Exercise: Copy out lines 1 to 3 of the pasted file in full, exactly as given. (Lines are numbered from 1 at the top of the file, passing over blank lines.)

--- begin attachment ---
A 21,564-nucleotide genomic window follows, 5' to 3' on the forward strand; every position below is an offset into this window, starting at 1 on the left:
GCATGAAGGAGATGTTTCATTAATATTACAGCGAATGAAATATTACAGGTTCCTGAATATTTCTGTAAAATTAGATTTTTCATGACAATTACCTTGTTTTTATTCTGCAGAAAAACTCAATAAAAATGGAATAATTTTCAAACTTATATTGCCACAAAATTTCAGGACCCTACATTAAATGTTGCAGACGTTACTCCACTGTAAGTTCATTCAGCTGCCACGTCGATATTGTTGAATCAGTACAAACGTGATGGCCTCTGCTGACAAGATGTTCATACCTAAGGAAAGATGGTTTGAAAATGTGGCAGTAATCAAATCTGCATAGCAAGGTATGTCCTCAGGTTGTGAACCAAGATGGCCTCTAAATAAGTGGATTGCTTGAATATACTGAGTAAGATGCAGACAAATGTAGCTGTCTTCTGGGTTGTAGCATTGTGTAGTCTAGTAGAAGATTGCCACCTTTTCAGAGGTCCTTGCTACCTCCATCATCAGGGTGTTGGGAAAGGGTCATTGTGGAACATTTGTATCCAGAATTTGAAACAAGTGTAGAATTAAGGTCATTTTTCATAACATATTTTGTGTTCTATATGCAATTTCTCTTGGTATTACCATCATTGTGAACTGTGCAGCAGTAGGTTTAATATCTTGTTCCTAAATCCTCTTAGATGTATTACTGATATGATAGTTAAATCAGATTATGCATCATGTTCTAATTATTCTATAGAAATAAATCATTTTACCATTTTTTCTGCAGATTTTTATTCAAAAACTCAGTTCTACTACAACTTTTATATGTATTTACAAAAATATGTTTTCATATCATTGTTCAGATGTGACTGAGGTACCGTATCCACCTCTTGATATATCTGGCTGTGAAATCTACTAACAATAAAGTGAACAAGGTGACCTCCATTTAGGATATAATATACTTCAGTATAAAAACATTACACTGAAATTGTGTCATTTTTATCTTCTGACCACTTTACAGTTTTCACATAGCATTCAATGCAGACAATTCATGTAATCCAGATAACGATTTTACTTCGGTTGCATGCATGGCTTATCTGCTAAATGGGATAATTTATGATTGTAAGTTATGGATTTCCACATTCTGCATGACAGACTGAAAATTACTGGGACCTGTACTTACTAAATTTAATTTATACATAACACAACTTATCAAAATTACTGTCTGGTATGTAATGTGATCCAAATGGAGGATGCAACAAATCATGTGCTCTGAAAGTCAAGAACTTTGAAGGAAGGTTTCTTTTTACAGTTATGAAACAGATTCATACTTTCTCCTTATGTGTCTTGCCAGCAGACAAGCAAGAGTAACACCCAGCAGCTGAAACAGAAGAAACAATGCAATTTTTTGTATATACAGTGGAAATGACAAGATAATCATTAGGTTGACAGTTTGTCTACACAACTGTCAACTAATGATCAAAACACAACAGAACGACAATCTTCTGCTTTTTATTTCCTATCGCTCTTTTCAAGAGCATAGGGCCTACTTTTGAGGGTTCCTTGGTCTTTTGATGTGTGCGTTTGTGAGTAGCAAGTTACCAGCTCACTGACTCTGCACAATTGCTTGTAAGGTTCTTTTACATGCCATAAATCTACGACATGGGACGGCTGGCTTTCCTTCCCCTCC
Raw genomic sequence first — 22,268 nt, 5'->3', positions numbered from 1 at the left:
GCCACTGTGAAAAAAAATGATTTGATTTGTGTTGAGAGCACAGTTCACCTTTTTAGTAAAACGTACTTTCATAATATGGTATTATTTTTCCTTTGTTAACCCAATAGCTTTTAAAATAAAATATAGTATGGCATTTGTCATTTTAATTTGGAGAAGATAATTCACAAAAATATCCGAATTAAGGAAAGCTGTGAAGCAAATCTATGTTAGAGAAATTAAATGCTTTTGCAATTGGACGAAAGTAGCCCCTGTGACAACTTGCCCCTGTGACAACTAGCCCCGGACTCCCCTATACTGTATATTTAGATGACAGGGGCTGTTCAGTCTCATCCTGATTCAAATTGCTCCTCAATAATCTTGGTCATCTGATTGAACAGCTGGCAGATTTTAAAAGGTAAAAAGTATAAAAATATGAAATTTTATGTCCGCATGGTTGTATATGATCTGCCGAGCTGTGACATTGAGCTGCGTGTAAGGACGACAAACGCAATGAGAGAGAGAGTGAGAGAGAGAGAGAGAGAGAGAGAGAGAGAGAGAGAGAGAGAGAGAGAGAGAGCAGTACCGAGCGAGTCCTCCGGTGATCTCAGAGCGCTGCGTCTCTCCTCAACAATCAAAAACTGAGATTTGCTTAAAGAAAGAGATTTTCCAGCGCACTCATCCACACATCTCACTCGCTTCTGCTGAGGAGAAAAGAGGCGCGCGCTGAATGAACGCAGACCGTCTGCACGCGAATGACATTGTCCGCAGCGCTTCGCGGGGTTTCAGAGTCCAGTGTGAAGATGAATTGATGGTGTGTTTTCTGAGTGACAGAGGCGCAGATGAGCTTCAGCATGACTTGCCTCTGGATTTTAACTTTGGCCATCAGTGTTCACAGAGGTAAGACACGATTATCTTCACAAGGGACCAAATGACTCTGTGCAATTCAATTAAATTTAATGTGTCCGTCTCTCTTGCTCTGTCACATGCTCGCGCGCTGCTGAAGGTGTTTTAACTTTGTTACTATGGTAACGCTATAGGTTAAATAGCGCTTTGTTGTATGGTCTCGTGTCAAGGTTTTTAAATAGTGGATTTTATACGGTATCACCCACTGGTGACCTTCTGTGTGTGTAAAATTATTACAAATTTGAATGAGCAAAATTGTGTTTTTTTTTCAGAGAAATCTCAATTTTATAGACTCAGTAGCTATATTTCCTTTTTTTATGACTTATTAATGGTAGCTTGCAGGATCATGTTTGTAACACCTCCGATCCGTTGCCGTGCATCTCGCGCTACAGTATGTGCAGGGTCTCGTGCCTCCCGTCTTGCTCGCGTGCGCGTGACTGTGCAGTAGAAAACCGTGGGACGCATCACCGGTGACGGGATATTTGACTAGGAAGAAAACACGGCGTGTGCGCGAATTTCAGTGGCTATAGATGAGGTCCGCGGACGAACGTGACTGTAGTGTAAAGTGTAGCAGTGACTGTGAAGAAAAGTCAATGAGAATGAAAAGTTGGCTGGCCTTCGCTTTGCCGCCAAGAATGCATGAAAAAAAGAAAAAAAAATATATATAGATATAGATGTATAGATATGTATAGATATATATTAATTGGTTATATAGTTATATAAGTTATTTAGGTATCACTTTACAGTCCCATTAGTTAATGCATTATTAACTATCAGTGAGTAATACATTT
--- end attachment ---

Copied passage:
A 21,564-nucleotide genomic window follows, 5' to 3' on the forward strand; every position below is an offset into this window, starting at 1 on the left:
GCATGAAGGAGATGTTTCATTAATATTACAGCGAATGAAATATTACAGGTTCCTGAATATTTCTGTAAAATTAGATTTTTCATGACAATTACCTTGTTTTTATTCTGCAGAAAAACTCAATAAAAATGGAATAATTTTCAAACTTATATTGCCACAAAATTTCAGGACCCTACATTAAATGTTGCAGACGTTACTCCACTGTAAGTTCATTCAGCTGCCACGTCGATATTGTTGAATCAGTACAAACGTGATGGCCTCTGCTGACAAGATGTTCATACCTAAGGAAAGATGGTTTGAAAATGTGGCAGTAATCAAATCTGCATAGCAAGGTATGTCCTCAGGTTGTGAACCAAGATGGCCTCTAAATAAGTGGATTGCTTGAATATACTGAGTAAGATGCAGACAAATGTAGCTGTCTTCTGGGTTGTAGCATTGTGTAGTCTAGTAGAAGATTGCCACCTTTTCAGAGGTCCTTGCTACCTCCATCATCAGGGTGTTGGGAAAGGGTCATTGTGGAACATTTGTATCCAGAATTTGAAACAAGTGTAGAATTAAGGTCATTTTTCATAACATATTTTGTGTTCTATATGCAATTTCTCTTGGTATTACCATCATTGTGAACTGTGCAGCAGTAGGTTTAATATCTTGTTCCTAAATCCTCTTAGATGTATTACTGATATGATAGTTAAATCAGATTATGCATCATGTTCTAATTATTCTATAGAAATAAATCATTTTACCATTTTTTCTGCAGATTTTTATTCAAAAACTCAGTTCTACTACAACTTTTATATGTATTTACAAAAATATGTTTTCATATCATTGTTCAGATGTGACTGAGGTACCGTATCCACCTCTTGATATATCTGGCTGTGAAATCTACTAACAATAAAGTGAACAAGGTGACCTCCATTTAGGATATAATATACTTCAGTATAAAAACATTACACTGAAATTGTGTCATTTTTATCTTCTGACCACTTTACAGTTTTCACATAGCATTCAATGCAGACAATTCATGTAATCCAGATAACGATTTTACTTCGGTTGCATGCATGGCTTATCTGCTAAATGGGATAATTTATGATTGTAAGTTATGGATTTCCACATTCTGCATGACAGACTGAAAATTACTGGGACCTGTACTTACTAAATTTAATTTATACATAACACAACTTATCAAAATTACTGTCTGGTATGTAATGTGATCCAAATGGAGGATGCAACAAATCATGTGCTCTGAAAGTCAAGAACTTTGAAGGAAGGTTTCTTTTTACAGTTATGAAACAGATTCATACTTTCTCCTTATGTGTCTTGCCAGCAGACAAGCAAGAGTAACACCCAGCAGCTGAAACAGAAGAAACAATGCAATTTTTTGTATATACAGTGGAAATGACAAGATAATCATTAGGTTGACAGTTTGTCTACACAACTGTCAACTAATGATCAAAACACAACAGAACGACAATCTTCTGCTTTTTATTTCCTATCGCTCTTTTCAAGAGCATAGGGCCTACTTTTGAGGGTTCCTTGGTCTTTTGATGTGTGCGTTTGTGAGTAGCAAGTTACCAGCTCACTGACTCTGCACAATTGCTTGTAAGGTTCTTTTACATGCCATAAATCTACGACATGGGACGGCTGGCTTTCCTTCCCCTCC
Raw genomic sequence first — 22,268 nt, 5'->3', positions numbered from 1 at the left: